This past weekend I had guests in town and we decided to go to my new favorite Portland restaurant, Ava Genes. They specialize in showing off fresh produce and even the pickiest person at our table was blown away by the food. One of our favorite dishes of the night was roasted heirloom tomatoes on a ricotta crostini, which made me excited to try it out at home with the tomatoes that our on the vine at my house.
After the few days of cooled down weather we had in the Valley, the sun has perked back up and I will be enjoying this outside on the deck with a chilled glass of Pinot Gris and some kebabs.
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Heirloom Tomato Crostini
There is few things in life better than a thick slice of bread topped with olive oil and the in-season vegetables of the moment. Although the tomatoes I have growing are on the larger side, this also works wonderfully with cherry tomatoes and keeping them whole and roasted.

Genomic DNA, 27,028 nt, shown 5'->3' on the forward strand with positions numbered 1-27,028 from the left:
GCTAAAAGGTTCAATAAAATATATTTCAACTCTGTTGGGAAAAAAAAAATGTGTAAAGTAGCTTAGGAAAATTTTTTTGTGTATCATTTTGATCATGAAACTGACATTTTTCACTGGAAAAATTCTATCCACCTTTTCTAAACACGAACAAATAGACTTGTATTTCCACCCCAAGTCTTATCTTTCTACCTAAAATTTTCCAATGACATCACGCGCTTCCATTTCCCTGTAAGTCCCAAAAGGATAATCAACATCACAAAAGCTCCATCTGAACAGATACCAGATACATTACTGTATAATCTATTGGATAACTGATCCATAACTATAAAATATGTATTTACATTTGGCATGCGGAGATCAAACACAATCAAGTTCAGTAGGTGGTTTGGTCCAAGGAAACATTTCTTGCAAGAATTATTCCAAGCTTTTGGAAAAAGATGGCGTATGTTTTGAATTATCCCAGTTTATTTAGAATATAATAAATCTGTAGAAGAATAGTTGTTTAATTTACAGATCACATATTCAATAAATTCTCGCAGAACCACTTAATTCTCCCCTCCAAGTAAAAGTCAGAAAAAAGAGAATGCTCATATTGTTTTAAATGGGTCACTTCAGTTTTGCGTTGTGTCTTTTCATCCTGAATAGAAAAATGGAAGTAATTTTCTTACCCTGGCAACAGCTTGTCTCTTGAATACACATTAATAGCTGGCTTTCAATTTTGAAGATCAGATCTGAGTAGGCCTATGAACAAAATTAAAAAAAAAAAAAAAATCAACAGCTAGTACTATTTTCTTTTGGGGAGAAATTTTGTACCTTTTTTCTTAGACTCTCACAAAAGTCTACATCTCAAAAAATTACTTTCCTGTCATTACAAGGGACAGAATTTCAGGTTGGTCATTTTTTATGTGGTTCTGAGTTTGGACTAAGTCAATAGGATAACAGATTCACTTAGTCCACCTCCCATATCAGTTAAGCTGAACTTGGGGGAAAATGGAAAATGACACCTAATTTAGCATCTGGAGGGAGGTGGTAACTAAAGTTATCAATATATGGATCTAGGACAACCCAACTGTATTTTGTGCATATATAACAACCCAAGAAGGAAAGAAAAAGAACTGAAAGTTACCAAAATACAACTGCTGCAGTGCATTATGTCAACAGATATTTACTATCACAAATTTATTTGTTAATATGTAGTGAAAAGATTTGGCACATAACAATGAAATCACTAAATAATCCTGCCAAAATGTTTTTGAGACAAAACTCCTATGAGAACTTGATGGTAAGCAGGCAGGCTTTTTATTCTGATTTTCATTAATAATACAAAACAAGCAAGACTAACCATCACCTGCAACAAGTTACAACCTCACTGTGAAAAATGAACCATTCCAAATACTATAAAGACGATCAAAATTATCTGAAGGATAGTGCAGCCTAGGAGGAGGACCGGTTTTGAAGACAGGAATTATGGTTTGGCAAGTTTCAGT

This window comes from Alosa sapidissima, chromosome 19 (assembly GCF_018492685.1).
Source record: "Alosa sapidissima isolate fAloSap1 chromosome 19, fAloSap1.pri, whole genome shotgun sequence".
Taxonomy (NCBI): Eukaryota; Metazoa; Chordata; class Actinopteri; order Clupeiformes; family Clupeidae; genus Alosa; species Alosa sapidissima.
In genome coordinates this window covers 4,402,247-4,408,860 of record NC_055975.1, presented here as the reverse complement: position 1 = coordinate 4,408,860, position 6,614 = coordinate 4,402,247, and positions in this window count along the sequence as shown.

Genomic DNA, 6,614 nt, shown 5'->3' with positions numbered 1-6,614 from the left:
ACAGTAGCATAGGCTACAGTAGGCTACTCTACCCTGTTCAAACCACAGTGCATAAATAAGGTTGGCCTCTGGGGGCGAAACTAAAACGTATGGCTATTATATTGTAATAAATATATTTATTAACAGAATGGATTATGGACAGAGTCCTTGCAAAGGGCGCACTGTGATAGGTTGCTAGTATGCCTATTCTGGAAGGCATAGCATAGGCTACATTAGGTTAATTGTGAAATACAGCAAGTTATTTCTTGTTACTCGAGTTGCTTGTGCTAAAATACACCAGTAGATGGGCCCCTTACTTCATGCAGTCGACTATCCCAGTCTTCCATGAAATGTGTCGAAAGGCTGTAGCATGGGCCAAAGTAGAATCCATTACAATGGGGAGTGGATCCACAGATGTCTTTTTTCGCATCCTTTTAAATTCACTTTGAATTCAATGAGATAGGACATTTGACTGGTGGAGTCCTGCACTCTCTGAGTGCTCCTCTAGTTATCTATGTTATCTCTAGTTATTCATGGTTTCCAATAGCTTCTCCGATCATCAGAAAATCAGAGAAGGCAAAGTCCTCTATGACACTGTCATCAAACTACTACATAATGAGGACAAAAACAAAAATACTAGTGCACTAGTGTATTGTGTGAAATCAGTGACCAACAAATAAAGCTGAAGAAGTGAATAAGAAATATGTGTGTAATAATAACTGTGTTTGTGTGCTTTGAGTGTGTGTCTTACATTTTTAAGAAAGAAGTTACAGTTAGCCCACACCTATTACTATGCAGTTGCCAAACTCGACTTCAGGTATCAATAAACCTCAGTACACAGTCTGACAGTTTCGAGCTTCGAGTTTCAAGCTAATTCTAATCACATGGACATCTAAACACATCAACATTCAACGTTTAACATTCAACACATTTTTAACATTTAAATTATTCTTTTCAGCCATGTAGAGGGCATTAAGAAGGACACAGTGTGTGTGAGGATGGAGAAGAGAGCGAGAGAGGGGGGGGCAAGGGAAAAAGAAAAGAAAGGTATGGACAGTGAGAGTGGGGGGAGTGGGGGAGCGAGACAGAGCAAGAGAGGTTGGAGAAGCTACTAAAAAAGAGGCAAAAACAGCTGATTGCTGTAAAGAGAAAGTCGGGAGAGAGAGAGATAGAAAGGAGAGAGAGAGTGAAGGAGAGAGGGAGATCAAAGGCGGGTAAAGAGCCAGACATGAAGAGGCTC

4 cups assorted tomatoes
¼ cup extra-virgin olive oil, plus more for drizzling
¼ teaspoon kosher salt, plus more to taste
Four ¾-inch-thick slices country-style bread
1 fat garlic clove
¼ cup fresh ricotta
Freshly cracked black pepper
8 basil leaves
Flaky sea salt, such as Maldon
With a rack in the middle, preheat the oven to 250°F. Toss the tomatoes with the olive oil and salt. Spread out on a small baking sheet; the tomatoes should just fit on the baking sheet, without crowding. Roast for 2 hours.
Cool the tomatoes completely on the baking sheet, then transfer, along with the oil from the pan, into a bowl.
Preheat the broiler. Drizzle one side of the bread slices with olive oil. Toast, oil side up, until golden and crisp, 1 to 2 minutes. Rub the toasted side of the bread with the garlic.
Put the ricotta in a small bowl and season generously with salt and pepper. Spread 1 tablespoon of the ricotta on each toast. Lay 2 basil leaves on each one. Cut the tomatoes into quarters, if necessary. Mound the tomatoes on the toasts. Season with sea salt and lots of pepper. Drizzle each toast with about 1 teaspoon of the roasted tomato oil and serve.
Either way, great site and I look forward to seeing it develop over time.